How to Create a Black Wood Slat Accent Wall

How to Create a Black Wood Slat Accent Wall

Furniture is, of course, central to interior design. Flooring, too is always one of the main topics of discussion when it comes to designing a space.

But when it comes to the walls, they're sometimes left behind, often because people just aren't sure where to start. From painted accent walls, to gallery walls, to wood slat walls, there are a wide range of projects that will turn any wall from a boring, blank canvas into a stunning focal point.

That being said, choosing the right project for your space, your budget, and your skill level is where it gets a little tricky. Gallery walls are fairly simple to install, but curating a framed art collection that reflects your style and personality isn’t just something that happens overnight, nor is it cheap. Painted accent walls can look great, but choosing a paint colour that feels fresh without being too trendy is tough, and sometimes it can start to feel stale within months of completing the project.

Wall panelling has been an interior design feature for as long as we can remember - from the walnut veneer panelling of the mid-century, to the shiplap of the 2010s, wall panelling of all kinds has always been a great way to add some visual distinction to your space. When it’s done tastefully, it creates that timeless-yet-fresh quality that is central to great design.

Here to Stay: Wood Slat Accent Walls

Wood slat accent walls are often made with hardwoods such as walnut or oak, but for those of us that want something a bit more contemporary and monochromatic, the black wood slat accent wall is a great way to combine texture and contrast to create visual interest in a space.

There’s two primary ways you can go about creating a wood slat wall: You can use black wood slat wall panels that are shipped, preassembled, to your door, or you can DIY it from scratch using wood slats that you cut, sand, and paint yourself. We'll first look at using black wood slat wall panels, before diving deeper into how you can create a DIY black wood slat wall from scratch.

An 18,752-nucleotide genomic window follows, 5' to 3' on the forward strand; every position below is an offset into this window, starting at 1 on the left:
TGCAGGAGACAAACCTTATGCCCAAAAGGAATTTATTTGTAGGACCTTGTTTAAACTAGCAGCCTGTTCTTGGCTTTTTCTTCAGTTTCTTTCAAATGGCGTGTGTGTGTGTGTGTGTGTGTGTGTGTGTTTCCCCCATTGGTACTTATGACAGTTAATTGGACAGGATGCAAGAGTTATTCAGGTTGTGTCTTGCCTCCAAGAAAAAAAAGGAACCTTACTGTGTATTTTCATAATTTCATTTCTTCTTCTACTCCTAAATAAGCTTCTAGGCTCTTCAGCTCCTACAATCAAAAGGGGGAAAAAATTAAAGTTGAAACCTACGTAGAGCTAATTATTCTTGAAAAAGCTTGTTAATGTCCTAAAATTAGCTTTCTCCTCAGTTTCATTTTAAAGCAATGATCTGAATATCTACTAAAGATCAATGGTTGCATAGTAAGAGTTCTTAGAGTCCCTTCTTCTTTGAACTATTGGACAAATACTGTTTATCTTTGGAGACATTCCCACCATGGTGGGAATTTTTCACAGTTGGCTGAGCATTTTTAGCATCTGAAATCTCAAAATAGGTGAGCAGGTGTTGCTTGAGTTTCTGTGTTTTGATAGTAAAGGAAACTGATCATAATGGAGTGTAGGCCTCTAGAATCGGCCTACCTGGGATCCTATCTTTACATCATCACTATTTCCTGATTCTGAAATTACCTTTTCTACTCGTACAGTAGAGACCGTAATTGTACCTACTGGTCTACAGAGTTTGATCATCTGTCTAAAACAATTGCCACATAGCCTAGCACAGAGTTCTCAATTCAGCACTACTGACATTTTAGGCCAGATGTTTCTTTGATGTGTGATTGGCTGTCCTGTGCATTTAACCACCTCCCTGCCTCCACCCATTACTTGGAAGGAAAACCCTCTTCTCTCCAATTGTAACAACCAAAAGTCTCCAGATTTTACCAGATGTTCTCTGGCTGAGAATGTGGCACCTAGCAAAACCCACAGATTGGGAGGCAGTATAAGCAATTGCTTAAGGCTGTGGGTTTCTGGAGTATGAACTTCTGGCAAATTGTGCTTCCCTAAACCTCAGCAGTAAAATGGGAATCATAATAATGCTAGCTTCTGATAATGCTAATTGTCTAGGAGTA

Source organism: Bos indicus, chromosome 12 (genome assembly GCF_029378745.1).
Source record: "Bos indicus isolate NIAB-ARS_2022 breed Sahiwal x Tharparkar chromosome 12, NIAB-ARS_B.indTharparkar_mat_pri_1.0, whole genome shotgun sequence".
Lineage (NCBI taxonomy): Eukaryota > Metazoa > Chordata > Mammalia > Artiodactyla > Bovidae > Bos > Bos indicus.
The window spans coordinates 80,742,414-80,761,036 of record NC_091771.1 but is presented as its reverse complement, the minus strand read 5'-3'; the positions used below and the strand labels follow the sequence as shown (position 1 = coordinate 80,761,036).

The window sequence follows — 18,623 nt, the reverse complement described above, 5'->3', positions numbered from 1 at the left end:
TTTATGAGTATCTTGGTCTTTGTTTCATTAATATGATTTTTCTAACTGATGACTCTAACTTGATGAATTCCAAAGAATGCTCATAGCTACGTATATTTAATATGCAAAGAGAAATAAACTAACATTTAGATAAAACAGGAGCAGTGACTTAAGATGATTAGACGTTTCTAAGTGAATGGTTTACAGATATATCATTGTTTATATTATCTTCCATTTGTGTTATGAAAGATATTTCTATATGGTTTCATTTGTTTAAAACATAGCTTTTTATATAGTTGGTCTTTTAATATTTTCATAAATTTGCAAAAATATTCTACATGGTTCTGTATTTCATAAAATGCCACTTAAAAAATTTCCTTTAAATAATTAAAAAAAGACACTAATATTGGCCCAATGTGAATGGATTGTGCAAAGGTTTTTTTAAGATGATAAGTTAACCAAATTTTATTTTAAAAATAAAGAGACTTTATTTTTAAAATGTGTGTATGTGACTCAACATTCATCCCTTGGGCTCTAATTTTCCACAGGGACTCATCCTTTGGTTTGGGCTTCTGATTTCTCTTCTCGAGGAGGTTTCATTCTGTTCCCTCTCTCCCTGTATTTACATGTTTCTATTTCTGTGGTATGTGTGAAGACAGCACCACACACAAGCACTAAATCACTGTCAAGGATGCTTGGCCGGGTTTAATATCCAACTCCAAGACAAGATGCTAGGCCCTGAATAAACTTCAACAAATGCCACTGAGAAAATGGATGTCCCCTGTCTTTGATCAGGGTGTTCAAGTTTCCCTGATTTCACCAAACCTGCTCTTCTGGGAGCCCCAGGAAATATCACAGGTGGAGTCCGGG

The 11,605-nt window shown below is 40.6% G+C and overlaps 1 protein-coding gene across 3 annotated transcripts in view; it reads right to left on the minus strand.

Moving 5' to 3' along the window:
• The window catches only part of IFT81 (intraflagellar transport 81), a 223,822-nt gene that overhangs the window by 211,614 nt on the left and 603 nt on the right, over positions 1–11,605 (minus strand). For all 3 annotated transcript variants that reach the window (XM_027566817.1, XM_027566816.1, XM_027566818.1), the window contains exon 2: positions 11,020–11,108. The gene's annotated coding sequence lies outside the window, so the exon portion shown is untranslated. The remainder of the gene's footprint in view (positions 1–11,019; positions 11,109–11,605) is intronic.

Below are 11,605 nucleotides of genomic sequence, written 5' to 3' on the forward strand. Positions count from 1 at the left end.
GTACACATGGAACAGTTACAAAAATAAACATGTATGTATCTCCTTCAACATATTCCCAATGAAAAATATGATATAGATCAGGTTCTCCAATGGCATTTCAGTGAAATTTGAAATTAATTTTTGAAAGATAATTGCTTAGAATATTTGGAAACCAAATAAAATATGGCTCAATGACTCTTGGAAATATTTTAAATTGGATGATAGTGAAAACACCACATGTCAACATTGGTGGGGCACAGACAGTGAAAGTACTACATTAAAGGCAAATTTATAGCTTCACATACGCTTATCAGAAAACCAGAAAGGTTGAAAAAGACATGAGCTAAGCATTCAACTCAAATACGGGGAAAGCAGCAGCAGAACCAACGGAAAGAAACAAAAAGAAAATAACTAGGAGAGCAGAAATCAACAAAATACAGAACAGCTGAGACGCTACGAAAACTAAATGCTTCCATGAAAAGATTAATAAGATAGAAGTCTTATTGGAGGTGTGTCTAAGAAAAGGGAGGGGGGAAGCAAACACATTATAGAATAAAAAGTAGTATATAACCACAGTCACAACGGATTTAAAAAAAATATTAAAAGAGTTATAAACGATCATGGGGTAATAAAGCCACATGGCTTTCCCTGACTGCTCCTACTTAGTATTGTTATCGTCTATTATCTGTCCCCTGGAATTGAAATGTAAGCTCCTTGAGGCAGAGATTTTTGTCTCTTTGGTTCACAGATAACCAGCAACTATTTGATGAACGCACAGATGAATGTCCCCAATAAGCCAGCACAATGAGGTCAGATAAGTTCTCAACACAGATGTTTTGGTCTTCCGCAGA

1. Create a Black Wood Slat Wall With Wood Slat Wall Panels

For the intermediate DIYer, wood slat wall panels may be the way to go if you're looking to add a wood slat feature to your home. Not that the full-DIY project detailed below is impossible, but it does require a range of tools (ahem, the table saw) and much more time and space for cutting, sanding, and staining the wood.

Wood slat wall panels solve those issues because they're already assembled when they arrive at your door. Every slat is perfectly spaced and fastened to a flexible-yet-sturdy felt backing. All that's left to do is pick your spot and screw the panels into your walls.

modern condo bedroom interior with black wood slat accent wall

modern apartment living room with vertical black wood slat wall panelling behind tv

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Every panel has a tongue-and-groove edge, so they fit together endlessly and allow you to create the wood slat accent wall you've been dreaming of, in minutes!

But, if that sounds too easy...

2. Create a DIY Black Wood Slat Wall Using Plywood or MDF Sheets

Here's what you'll need:


  • Drill
  • Table saw
  • Wood conditioner
  • Black paint
  • Black screws
  • Paint, brush, tray
  • Sandpaper
  • Palm sander (not absolutely essential, but will make the project substantially easier)
  • Wood filler

Select Your Materials

To start, you'll need to decide what material you're using. While we did say this was a wood slat wall, you're going to be painting it black so you could also opt for MDF. On one hand, MDF will be cheaper and extremely easy to work with when it comes to cutting and painting. On the other hand, MDF won't have any of the wood grain or texture coming through the paint, so it won't really look like wood at all. 

Plywood sheets are the next most budget-friendly option for a project like this, and they do have the wood grain and texture that will usually come through faintly even after a few coats of paint. This will keep the look of authentic wood present in the final product, even after you've applied wood conditioner and a few coats of paint. Ultimately, the choice between MDF and plywood for a project like this will come down to price, availability, and personal preferences on texture.